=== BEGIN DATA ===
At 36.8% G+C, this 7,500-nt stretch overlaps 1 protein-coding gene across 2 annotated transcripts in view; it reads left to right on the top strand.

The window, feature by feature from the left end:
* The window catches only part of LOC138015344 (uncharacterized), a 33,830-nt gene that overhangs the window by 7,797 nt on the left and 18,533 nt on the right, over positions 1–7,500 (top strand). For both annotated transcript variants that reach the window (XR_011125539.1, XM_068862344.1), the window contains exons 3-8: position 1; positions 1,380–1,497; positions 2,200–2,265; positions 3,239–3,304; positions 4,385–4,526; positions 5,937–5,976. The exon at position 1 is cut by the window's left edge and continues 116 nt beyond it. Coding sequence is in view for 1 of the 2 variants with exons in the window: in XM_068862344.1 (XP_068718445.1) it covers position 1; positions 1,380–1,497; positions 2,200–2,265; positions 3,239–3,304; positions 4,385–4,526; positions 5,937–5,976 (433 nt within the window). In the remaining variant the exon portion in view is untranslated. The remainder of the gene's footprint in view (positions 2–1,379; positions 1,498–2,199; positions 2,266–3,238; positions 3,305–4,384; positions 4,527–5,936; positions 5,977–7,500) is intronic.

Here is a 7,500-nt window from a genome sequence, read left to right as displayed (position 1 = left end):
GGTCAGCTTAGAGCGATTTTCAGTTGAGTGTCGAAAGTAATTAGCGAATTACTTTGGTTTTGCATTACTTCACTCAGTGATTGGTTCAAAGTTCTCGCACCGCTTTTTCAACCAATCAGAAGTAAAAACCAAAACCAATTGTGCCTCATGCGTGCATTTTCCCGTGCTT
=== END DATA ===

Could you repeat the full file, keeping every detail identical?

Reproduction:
At 36.8% G+C, this 7,500-nt stretch overlaps 1 protein-coding gene across 2 annotated transcripts in view; it reads left to right on the top strand.

The window, feature by feature from the left end:
* The window catches only part of LOC138015344 (uncharacterized), a 33,830-nt gene that overhangs the window by 7,797 nt on the left and 18,533 nt on the right, over positions 1–7,500 (top strand). For both annotated transcript variants that reach the window (XR_011125539.1, XM_068862344.1), the window contains exons 3-8: position 1; positions 1,380–1,497; positions 2,200–2,265; positions 3,239–3,304; positions 4,385–4,526; positions 5,937–5,976. The exon at position 1 is cut by the window's left edge and continues 116 nt beyond it. Coding sequence is in view for 1 of the 2 variants with exons in the window: in XM_068862344.1 (XP_068718445.1) it covers position 1; positions 1,380–1,497; positions 2,200–2,265; positions 3,239–3,304; positions 4,385–4,526; positions 5,937–5,976 (433 nt within the window). In the remaining variant the exon portion in view is untranslated. The remainder of the gene's footprint in view (positions 2–1,379; positions 1,498–2,199; positions 2,266–3,238; positions 3,305–4,384; positions 4,527–5,936; positions 5,977–7,500) is intronic.

Here is a 7,500-nt window from a genome sequence, read left to right as displayed (position 1 = left end):
GGTCAGCTTAGAGCGATTTTCAGTTGAGTGTCGAAAGTAATTAGCGAATTACTTTGGTTTTGCATTACTTCACTCAGTGATTGGTTCAAAGTTCTCGCACCGCTTTTTCAACCAATCAGAAGTAAAAACCAAAACCAATTGTGCCTCATGCGTGCATTTTCCCGTGCTT